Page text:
With Valentine’s Day approaching, let’s focus on the most important ingredient of a healthy relationship: constructive conflict.
The term conflict usually brings to mind destructive conflict, such as yelling, bullying and physical aggression. But it’s also destructive to hold conflict in and be torn-up inside by anguish that isn’t being expressed. This is true for romances, friendships, parenting and work relationships.
When a deadline looms, it can be hard to take your foot off the gas pedal. The dominant paradigm is that we have to work harder and longer to do our best work. But neuroscience suggests that this approach is misguided.
Downtime helps the brain do its best work. Your brain prefers interval training to marathon work sessions. During breaks, your brain is working almost as hard behind the scenes as when your mind focuses on the task at hand. Alex Soojung-Kim Pang engagingly summarizes this research in his book Rest: Why You Get More Done When You Work Less.
Try these downtime options to access your most productive and creative work.
Most winter holidays focus on the theme of Light in the Darkness. Light inspires hope whether you are celebrating the birth of Christ, the sustaining oil of Hanukkah, or light during the longest night of the year on the Winter Solstice. Sparkling holiday lights in the neighborhood brighten otherwise bleak winter nights. The warmth of a fire leaves you feeling cozy especially when it’s cold outside.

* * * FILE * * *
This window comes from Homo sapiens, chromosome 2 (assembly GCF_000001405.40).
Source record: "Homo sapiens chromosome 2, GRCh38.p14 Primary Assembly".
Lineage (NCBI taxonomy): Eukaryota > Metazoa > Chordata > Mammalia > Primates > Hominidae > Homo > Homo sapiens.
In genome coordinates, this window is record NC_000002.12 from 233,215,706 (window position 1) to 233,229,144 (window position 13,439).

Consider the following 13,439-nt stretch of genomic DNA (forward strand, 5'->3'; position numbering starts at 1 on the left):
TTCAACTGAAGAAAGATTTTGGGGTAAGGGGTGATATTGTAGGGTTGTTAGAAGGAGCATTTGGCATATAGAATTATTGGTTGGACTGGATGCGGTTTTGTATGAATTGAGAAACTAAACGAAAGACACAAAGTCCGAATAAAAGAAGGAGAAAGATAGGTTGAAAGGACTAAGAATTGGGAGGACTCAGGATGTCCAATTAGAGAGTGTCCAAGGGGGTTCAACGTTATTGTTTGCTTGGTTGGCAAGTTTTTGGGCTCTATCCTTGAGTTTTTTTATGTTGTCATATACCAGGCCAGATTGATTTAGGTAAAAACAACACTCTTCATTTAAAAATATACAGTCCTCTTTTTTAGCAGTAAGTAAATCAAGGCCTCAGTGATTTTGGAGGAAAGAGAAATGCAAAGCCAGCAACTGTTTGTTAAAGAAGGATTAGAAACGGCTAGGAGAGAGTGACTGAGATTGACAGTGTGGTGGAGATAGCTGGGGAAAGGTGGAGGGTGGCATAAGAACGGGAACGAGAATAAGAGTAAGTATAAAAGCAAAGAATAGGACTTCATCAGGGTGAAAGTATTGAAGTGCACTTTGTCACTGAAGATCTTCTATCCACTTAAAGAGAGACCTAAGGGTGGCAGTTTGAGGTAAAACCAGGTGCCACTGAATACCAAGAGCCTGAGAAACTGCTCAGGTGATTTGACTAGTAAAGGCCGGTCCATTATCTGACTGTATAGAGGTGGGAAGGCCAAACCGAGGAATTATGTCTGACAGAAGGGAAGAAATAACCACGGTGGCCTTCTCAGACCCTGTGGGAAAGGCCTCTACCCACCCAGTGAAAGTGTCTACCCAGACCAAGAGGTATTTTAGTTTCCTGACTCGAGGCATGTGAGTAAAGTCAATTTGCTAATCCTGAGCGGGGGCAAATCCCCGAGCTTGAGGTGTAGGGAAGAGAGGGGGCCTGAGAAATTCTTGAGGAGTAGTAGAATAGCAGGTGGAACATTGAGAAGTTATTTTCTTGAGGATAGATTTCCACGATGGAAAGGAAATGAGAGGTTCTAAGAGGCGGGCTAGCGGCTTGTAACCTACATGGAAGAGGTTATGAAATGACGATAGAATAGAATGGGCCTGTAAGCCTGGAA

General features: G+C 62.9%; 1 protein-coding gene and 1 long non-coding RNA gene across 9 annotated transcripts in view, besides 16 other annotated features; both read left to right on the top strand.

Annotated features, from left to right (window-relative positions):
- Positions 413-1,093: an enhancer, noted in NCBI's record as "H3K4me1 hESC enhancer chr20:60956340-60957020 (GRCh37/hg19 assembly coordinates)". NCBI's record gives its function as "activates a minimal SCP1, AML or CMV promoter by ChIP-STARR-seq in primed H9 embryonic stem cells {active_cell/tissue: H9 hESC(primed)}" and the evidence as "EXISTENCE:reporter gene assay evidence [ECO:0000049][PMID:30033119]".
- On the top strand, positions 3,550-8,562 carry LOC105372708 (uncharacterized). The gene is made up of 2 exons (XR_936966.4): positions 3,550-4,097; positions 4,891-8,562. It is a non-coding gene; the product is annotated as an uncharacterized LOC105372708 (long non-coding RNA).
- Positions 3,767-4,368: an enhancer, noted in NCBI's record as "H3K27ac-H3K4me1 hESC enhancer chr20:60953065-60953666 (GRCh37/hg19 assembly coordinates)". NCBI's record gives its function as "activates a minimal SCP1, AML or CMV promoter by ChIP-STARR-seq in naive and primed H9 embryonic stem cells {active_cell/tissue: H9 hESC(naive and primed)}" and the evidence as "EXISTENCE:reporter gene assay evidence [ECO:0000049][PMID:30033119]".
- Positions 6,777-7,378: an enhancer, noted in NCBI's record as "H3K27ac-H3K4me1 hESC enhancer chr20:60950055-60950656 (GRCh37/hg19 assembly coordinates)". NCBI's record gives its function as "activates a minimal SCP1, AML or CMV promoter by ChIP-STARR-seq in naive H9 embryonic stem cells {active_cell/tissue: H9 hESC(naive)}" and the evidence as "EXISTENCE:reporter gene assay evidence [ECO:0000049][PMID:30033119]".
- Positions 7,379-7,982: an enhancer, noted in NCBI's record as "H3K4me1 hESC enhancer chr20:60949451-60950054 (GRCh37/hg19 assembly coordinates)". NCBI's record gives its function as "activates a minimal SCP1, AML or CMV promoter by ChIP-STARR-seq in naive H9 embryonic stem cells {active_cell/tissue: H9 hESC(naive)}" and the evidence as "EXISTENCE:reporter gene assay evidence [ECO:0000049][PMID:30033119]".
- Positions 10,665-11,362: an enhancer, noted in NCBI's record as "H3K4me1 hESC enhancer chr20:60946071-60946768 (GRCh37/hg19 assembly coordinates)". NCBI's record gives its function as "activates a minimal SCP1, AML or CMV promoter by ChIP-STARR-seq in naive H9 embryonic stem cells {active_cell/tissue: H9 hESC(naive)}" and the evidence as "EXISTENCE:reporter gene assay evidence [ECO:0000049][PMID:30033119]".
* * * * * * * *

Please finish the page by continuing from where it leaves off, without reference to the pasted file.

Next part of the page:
As the days grow shorter and you notice the contrast of light in the darkness, consider who helps you sustain your inner light. During the darkest times in your life, who brightened your spirits? Who held hope when you struggled to find it? When you see others lost in darkness, what can you do to be a beacon of hope for them?
This year’s holiday season has only just begun, but I have received my favorite present already. On Thanksgiving, a friend presented me with my already-cherished “Grati-tube.” He had created and decorated it himself: a large tube with a slit in the cap at one end, with a “Grati-pad” and pen attached to the tube with Velcro. The usercan jot down gratitude notes to stuff into the tube. The end cap can be removed to facilitate revisiting past gratitudes. This gift perfectly supports my goal of celebrating Thanksgiving all year long.
Whether or not you create your very own Grati-Tube, I encourage you to keep the spirit of Thanksgiving alive throughout the year. Continue reading